exist anymore. A businessman, Horacio Garcia, who came to the United States in 1960, said that Cuba means
for him, "Tal vez esta pasi6n, este compromise y este deber para no abandonar a nuestra patria, para tratar
de recuperar su libertad" (Castell6n, Iglesias 82).(12) Another Cuban refugee Cecilio Lorenzo said that, "No,
coho, Cuba esta en mis sueios por verla libre, son mis lagrimas cuando canto el himno cubano en el
suelo extranjero" (Castell6n, Iglesias 140).(13)
First wave Cuban exiles were mostly professionals with a high economic status. They had a defined national
identity and considered Cuba as their homeland. Upon their arrival they considered the United States as a
temporary residence. Furthermore, they influenced Miami with their national identity and their culture and never
lost links to and pride for their country. Therefore, they were less assimilated than the exiles in the 80s. Many
of these exiles were ethnically mixed, were not professionals, and did not have a high economic status. Thus,
the United States was not perceived as a temporary residence for them as it was for the first wave. Contrary
to Cuban exiles, the Soviet refugees were an ethnic and religious minority who experienced anti-Semitism.
They lacked a national identity, a sense of belonging, and they burned all the bridges behind them. Comparing
Cuban and Soviet refugees, we can conclude that the assimilation of refugees into a new country will depend on
the power and privilege they had in their home country; their sense of belonging, pride, and national identity;
and their ties to their homeland.
1. On March 28th, 1980, a bus with Cubans seeking political asylum crashed into the Peruvian Embassy. A
Cuban guard was killed in the cross-fire. Then, on April 6, 1980, 10,800 Cubans forced their way into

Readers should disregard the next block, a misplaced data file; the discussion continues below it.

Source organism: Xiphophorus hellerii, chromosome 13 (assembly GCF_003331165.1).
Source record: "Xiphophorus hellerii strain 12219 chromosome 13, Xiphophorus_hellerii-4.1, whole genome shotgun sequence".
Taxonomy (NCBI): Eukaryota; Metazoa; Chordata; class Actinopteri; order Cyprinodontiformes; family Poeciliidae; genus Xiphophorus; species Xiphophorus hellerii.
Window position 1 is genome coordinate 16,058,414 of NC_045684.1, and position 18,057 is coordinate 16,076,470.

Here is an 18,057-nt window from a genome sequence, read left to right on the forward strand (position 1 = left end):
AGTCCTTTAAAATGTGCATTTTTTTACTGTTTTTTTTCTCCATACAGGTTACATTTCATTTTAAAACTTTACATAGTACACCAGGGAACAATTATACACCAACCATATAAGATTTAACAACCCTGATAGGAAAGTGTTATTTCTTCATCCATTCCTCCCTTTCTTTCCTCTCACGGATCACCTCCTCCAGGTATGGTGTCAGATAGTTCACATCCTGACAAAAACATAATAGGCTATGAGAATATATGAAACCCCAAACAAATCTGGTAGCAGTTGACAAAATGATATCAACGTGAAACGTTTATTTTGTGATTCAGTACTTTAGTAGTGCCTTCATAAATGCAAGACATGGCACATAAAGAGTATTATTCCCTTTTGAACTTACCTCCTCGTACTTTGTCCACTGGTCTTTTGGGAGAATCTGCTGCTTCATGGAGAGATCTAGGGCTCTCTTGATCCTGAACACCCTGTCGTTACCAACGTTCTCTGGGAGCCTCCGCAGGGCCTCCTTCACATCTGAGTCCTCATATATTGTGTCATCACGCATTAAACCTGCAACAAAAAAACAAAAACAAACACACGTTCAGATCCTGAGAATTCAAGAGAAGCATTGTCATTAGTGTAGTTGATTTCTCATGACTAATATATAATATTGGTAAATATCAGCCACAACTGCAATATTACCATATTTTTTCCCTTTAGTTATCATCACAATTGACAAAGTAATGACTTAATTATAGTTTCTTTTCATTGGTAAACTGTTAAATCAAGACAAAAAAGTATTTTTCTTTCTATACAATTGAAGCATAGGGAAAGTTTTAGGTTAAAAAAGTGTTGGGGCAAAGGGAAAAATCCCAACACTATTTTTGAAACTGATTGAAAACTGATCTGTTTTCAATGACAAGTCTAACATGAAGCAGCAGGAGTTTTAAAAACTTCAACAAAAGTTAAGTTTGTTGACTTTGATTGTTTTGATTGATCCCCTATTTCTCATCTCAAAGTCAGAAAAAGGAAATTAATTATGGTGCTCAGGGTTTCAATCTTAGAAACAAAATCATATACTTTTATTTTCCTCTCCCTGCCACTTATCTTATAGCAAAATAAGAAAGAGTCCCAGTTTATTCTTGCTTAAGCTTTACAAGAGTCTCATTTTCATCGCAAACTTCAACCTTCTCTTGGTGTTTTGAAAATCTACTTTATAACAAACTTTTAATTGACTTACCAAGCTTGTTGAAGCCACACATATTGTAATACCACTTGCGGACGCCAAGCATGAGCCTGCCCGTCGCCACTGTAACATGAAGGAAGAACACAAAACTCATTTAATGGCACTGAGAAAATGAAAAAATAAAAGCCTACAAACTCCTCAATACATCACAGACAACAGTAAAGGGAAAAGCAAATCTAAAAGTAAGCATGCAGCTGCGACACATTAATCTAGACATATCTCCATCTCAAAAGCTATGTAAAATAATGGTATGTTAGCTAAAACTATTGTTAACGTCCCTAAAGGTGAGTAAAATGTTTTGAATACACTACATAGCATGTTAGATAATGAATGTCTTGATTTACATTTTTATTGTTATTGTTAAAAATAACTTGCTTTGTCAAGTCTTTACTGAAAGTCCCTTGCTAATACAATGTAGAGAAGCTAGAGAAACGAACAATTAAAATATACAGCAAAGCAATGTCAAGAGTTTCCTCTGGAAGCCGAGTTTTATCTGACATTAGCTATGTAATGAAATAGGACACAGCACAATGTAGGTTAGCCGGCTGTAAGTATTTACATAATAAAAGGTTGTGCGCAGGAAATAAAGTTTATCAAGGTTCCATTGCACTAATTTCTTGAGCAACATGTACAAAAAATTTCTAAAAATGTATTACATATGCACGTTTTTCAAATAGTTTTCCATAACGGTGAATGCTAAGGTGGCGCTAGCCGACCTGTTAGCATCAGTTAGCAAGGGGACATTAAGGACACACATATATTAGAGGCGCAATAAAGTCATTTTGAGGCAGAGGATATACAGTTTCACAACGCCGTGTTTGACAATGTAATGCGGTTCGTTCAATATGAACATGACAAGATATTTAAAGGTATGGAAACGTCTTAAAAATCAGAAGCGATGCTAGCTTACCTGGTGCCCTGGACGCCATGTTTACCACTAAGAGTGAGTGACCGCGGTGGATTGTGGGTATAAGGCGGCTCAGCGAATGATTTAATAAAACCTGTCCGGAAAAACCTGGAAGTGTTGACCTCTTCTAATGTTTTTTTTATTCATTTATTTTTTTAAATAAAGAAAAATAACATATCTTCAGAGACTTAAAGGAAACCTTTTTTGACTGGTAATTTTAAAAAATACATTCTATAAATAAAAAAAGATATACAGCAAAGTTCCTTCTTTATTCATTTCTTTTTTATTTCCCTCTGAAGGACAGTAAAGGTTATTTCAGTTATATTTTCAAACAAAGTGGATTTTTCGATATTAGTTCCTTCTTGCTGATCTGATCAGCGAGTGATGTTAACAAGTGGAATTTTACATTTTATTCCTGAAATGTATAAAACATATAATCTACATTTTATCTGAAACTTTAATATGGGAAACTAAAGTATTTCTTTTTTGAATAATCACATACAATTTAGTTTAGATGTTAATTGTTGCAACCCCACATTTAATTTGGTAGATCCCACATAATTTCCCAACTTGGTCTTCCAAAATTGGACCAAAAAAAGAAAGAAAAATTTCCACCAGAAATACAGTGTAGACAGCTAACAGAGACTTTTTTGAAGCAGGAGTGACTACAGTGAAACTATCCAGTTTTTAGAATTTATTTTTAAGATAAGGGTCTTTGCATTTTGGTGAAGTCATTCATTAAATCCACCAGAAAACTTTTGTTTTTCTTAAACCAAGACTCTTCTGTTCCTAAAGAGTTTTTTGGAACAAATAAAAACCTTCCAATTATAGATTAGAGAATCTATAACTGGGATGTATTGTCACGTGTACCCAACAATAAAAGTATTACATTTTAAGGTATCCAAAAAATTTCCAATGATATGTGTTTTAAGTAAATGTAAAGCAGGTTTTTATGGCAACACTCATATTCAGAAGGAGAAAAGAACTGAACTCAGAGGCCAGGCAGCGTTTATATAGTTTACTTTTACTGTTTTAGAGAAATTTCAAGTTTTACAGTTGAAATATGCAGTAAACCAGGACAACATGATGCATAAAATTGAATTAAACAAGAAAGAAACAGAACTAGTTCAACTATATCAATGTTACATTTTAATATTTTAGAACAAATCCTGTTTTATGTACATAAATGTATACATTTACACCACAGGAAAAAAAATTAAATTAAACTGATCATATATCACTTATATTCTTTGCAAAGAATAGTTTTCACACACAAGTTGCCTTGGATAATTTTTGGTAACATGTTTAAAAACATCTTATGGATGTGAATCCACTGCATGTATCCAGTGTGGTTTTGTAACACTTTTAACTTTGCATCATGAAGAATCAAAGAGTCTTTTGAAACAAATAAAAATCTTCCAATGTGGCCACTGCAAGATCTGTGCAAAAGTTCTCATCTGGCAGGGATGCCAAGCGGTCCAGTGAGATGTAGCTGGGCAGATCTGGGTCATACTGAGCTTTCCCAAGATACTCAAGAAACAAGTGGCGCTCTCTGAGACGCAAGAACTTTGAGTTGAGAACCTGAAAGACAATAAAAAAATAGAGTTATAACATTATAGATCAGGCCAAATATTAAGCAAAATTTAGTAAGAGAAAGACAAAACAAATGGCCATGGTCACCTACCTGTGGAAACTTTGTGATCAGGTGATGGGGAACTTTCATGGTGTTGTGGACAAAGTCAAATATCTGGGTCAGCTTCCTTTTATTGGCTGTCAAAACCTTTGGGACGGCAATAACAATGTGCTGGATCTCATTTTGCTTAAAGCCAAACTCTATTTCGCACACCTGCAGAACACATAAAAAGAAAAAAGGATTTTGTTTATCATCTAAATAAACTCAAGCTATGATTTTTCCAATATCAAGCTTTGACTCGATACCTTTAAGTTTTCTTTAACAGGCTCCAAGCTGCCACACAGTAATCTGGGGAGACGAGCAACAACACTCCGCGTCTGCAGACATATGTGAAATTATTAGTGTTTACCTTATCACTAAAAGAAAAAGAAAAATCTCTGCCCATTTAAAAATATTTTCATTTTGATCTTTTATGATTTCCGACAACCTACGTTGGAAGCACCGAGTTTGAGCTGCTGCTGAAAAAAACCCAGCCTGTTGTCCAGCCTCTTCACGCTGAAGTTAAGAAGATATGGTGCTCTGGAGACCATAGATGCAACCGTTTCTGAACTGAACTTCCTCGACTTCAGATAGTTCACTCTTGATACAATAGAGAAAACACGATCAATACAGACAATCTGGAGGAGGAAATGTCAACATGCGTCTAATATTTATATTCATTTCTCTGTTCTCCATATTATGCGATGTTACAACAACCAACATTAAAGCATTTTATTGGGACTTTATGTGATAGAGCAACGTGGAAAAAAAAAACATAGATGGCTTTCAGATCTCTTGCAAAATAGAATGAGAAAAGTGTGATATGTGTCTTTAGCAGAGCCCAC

2. The term Marielitos comes from port Mariel, where the ship departed.
3. A period of time in literature, art, and music when simple and pro-revolutionary work replaced complex art.
4. prostitute for foreigners
5. it is proved that socialism does not work
6. Its main provision was to treat Cuban immigrants as political refugees and provide with automatic
permanent residence status. This law affords the Cuban immigrant to work legally, to governmental welfare,
to unemployment benefits, and to free medical care.
7. Jewish religious schools
8. a Hebrew word for compassion
9. the sources
10. Jewish small settlement
11. "Mal," which means "bad" in English
12. "Maybe this passion, this commitment for not abandoning their homeland in order to recuperate its freedom."
13. "I dream that Cuba is free, these are my tears when I sing Cuban hymn on the foreign ground."
1. Gonzilez-Pando, Miguel. The Cuban Americans. Westport: Greenwood Publishing Group.,1998
Llanes, Josd. Cuban Americans. Abt Books: Cambridge, 1982
2. Orleck, Annelise The Soviet Jewish Americans. Greenwood Press: Westport, 1999
3. Panish, Paul Exit Visa. Coward, McCann & Geoghegan, 1981
4. Perez, Castell6n Ninoska Cuba Mia Hablan Tus Hijos Testimonios. Zunzun: Coral Gables, 2003
5. Santos, Jorge Mas Cuba Report Bureau of Democracy, Human Rights and Labor U.S. Department of State. Jorge
Mas Canosa Freedom Foundation: Miami, 2001
6. Simon Rita J. New Lives. Heath and Company: Lexington, 1985
7. Zaldivar, Rodriguez Rodolfo, Madan Bienvenido Golden Pages of the Cuban Exiles 1959-1983. United States, 198.